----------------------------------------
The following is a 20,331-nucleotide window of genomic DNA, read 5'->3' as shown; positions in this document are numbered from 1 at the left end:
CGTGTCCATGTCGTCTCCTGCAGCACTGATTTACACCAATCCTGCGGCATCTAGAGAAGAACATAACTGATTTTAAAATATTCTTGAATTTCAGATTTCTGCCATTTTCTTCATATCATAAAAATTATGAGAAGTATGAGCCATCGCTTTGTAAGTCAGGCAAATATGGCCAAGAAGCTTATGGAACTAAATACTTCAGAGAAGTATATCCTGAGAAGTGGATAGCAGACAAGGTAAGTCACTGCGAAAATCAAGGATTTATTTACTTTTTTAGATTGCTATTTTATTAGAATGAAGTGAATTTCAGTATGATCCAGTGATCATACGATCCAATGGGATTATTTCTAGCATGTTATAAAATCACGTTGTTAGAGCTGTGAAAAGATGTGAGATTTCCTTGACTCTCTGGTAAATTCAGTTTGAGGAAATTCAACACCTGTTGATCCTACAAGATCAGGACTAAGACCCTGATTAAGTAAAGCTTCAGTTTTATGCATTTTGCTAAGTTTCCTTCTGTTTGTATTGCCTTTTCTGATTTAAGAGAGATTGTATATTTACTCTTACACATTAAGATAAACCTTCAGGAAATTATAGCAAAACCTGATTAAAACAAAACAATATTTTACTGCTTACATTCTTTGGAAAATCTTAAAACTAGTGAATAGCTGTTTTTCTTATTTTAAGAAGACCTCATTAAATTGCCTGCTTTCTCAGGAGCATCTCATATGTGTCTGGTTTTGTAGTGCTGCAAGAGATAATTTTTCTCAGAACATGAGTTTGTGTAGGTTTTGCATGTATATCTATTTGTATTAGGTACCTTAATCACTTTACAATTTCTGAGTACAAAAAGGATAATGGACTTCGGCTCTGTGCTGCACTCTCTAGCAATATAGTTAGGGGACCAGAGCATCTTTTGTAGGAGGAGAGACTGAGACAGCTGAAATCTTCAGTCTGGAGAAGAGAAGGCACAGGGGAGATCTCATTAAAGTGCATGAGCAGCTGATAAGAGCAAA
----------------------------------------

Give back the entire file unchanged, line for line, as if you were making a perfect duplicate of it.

The following is a 20,331-nucleotide window of genomic DNA, read 5'->3' as shown; positions in this document are numbered from 1 at the left end:
CGTGTCCATGTCGTCTCCTGCAGCACTGATTTACACCAATCCTGCGGCATCTAGAGAAGAACATAACTGATTTTAAAATATTCTTGAATTTCAGATTTCTGCCATTTTCTTCATATCATAAAAATTATGAGAAGTATGAGCCATCGCTTTGTAAGTCAGGCAAATATGGCCAAGAAGCTTATGGAACTAAATACTTCAGAGAAGTATATCCTGAGAAGTGGATAGCAGACAAGGTAAGTCACTGCGAAAATCAAGGATTTATTTACTTTTTTAGATTGCTATTTTATTAGAATGAAGTGAATTTCAGTATGATCCAGTGATCATACGATCCAATGGGATTATTTCTAGCATGTTATAAAATCACGTTGTTAGAGCTGTGAAAAGATGTGAGATTTCCTTGACTCTCTGGTAAATTCAGTTTGAGGAAATTCAACACCTGTTGATCCTACAAGATCAGGACTAAGACCCTGATTAAGTAAAGCTTCAGTTTTATGCATTTTGCTAAGTTTCCTTCTGTTTGTATTGCCTTTTCTGATTTAAGAGAGATTGTATATTTACTCTTACACATTAAGATAAACCTTCAGGAAATTATAGCAAAACCTGATTAAAACAAAACAATATTTTACTGCTTACATTCTTTGGAAAATCTTAAAACTAGTGAATAGCTGTTTTTCTTATTTTAAGAAGACCTCATTAAATTGCCTGCTTTCTCAGGAGCATCTCATATGTGTCTGGTTTTGTAGTGCTGCAAGAGATAATTTTTCTCAGAACATGAGTTTGTGTAGGTTTTGCATGTATATCTATTTGTATTAGGTACCTTAATCACTTTACAATTTCTGAGTACAAAAAGGATAATGGACTTCGGCTCTGTGCTGCACTCTCTAGCAATATAGTTAGGGGACCAGAGCATCTTTTGTAGGAGGAGAGACTGAGACAGCTGAAATCTTCAGTCTGGAGAAGAGAAGGCACAGGGGAGATCTCATTAAAGTGCATGAGCAGCTGATAAGAGCAAA